What is it: I hate to even suggest it, but this one is pretty simple: Post your ‘I voted’ sticker on Facebook and shoot a text to 20 friends reminding them to vote. It’s literally the least you can do, right? Sure, but it also might be the most effective. 

Does it work: We know through any number of experiments that social pressure is the most effective turnout tool. In fact, there’s nothing that political scientists appear to agree on more. As Dylan Matthews over at Vox noted last week, “there’s widespread agreement and optimism across the political scientist/data consultant spectrum about the possibilities of ‘relational voter turnout’ that exploits people’s friendships and social attachments. As just one example, the effect can be as high as 13 percentage points in local elections. 

It turns out that if you instituted purely evidence-based electioneering, “you might have fewer campaign ads clamoring for your attention in every form of media you encounter, but you’d be hearing a lot more campaign ads from your friends and family.”

Verdict: With great power, comes great responsibility. Don’t make me regret this ... but ... post away!

Photograph by Rosenfeld/Getty Images.

The Sweep: Can Trump Steal Minnesota?

Plus, how Biden's team can best prep him for media interviews.

Campaign Quick Hits

Mo’ money, mo’ states: Judging campaign spending can be assessed in a few different ways. When it comes to state spending numbers, I think of it both in terms of the raw numbers and the per electoral vote spending. I’ve broken down the Biden campaign numbers to let you decide what is interesting to you. 

Florida: 
Total: $40.05 million
EV: $1.6 million

Pennsylvania: 
Total: $24.57 million
EV: $1.2 million

North Carolina: 
Total: $16.62 million
EV: $1.1 million

Arizona: 
Total: $14.78 million
EV: $1.3 million

Michigan: 
Total: $14.24 million
EV: $900,000

Wisconsin: 
Total: $13.01 million
EV: $1.3 million

Great expectations: It is as true in campaigns as it is in life, but it is extra true when it comes to presidential debates: Expectations are everything. And yet, at least superficially, it would appear that the Trump campaign has been in overdrive lowering expectations for Joe Biden. USA Today/Suffolk’s latest poll found 47 percent of registered voters predicted Trump would win the debates compared with just 41 percent who picked Biden, meaning plenty of Biden voters still believe Trump will beat their candidate on September 29. On the one hand, that means if Biden can turn in a coherent performance, he beats expectations. (Note: The Trump campaign is already pitching stories on debate prep and included this hilarious “let’s-try-to-raise-expectations-at-the-last-minute” line from Jason Miller, “Biden has been debating for a half-century. He is very good.”) On the other hand, stumbles that would have gone largely unnoticed from other candidates will be amplified by the Trump campaign to fit the narrative that Biden doesn’t have the stamina to be president. The real question is how “real” the stumbles are and how the media will respond. Lots more to come on this topic as we get closer.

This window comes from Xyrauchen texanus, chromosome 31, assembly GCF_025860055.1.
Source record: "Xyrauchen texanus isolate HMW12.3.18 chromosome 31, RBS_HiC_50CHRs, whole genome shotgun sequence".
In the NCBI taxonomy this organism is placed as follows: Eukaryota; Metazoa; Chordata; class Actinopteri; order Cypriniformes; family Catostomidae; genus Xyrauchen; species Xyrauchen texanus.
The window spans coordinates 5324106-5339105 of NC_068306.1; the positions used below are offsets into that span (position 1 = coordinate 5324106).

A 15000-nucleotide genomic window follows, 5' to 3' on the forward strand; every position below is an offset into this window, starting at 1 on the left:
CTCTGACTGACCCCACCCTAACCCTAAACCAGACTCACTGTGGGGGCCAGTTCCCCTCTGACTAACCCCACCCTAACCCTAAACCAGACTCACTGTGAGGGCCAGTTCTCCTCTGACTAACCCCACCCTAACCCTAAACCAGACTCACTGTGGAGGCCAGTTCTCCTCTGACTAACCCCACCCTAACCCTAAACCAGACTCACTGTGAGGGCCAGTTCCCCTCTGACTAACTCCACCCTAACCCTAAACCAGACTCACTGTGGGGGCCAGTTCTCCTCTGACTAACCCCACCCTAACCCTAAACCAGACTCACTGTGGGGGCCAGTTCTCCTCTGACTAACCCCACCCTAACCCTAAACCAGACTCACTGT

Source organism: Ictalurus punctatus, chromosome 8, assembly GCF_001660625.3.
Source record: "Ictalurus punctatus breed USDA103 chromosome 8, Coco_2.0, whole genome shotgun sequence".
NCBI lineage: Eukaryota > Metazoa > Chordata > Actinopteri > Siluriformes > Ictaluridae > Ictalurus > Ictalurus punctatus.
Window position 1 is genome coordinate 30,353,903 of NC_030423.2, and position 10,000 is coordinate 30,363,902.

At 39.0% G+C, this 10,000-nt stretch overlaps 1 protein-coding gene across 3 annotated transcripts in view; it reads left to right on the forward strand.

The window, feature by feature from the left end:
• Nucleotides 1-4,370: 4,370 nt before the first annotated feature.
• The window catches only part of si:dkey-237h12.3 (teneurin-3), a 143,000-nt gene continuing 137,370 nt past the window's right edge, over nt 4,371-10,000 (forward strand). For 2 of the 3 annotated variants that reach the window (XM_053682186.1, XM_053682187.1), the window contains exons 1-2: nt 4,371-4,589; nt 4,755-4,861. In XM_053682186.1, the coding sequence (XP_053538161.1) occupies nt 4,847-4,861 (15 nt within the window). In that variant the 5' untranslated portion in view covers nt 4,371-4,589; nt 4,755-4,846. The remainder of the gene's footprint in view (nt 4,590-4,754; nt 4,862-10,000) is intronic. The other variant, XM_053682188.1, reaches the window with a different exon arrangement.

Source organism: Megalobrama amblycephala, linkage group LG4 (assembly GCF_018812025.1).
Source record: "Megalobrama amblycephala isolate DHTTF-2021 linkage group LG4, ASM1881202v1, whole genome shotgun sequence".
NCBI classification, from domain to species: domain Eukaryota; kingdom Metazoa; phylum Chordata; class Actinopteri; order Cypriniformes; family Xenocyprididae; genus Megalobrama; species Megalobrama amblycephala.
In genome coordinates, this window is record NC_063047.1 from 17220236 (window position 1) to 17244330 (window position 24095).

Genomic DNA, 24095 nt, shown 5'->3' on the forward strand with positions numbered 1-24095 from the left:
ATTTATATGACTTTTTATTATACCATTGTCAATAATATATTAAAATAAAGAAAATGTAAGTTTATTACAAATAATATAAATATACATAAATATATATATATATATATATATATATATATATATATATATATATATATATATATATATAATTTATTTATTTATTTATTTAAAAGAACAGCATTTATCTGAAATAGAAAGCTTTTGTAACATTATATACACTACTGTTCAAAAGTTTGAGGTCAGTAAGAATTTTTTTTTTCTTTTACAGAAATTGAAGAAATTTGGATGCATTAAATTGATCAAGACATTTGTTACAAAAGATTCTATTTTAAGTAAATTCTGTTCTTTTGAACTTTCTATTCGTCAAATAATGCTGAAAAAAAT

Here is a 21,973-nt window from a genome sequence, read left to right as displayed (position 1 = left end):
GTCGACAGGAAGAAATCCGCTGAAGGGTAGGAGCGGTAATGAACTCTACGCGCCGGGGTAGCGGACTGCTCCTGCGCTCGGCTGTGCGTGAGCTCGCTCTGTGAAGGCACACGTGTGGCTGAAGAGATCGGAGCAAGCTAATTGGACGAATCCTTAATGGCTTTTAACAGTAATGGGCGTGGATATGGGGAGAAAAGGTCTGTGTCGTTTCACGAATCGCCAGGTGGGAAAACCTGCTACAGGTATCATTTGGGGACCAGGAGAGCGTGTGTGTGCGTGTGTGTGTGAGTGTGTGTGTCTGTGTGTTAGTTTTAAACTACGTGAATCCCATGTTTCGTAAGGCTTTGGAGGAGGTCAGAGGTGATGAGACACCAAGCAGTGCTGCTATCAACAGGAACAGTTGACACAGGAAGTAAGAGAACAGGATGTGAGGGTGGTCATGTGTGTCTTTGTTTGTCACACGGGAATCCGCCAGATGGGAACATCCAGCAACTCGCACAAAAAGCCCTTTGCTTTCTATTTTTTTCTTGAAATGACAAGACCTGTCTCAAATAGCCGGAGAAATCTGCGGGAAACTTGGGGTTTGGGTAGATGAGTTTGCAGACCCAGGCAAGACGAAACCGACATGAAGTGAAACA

Absentee but not forgotten: As of the beginning of this month, there has been a 16-fold increase in absentee ballot requests over 2016. And more than half of those requests have come from registered Democrats. Only 16 percent have come from Republicans. This, of course, doesn’t mean that Biden has more enthusiasm or that the race is headed toward a blowout, but it does confirm that we will almost certainly have a big partisan divide on mail-in ballots. Speaking of which …

Vote early, vote often: Fifty-two percent of adults in an NBC/SurveyMonkey poll say they will vote early — with 19 percent saying they will vote early in person and 33 percent more saying they will vote by mail. One-third of adults, 33 percent, say they will vote in person on Election Day, and 11 percent say they might not vote at all. But, of course, that’s not the whole story. “Fifty-four percent of adults who identify as Republican or lean that way say they will vote in person on Election Day, while just 22 percent of Democrats and those who lean Democratic say the same.” Speaking of which...

Paging Count von Count: As of now, there are “12 states that do not allow mail-in ballots to be processed before Election Day, including the battlegrounds of Michigan, New Hampshire, Pennsylvania and Wisconsin.” But between lawsuits and pending state legislation, I expect that to change. The Pennsylvania legislature, for example, just advanced a bill that would—among other things—allow ballots to be counted three days early (instead of the three weeks requested by county officials), but the governor is expected to veto it. 

Mind the gender gap (cont’d): Renowned Iowa pollster Ann Selzer released her latest look at the state of the race. Notable cross tab: “Biden’s support is strongest among women (56-34%), including a better than 2-to-1 margin among suburban women (64-31%).” That’s “a wider gender gap than former Secretary of State Hillary Clinton received in 2016 and larger even than the 19-point advantage House Democratic candidates earned over Republicans in the 2018 midterm elections when they reclaimed control of the chamber.”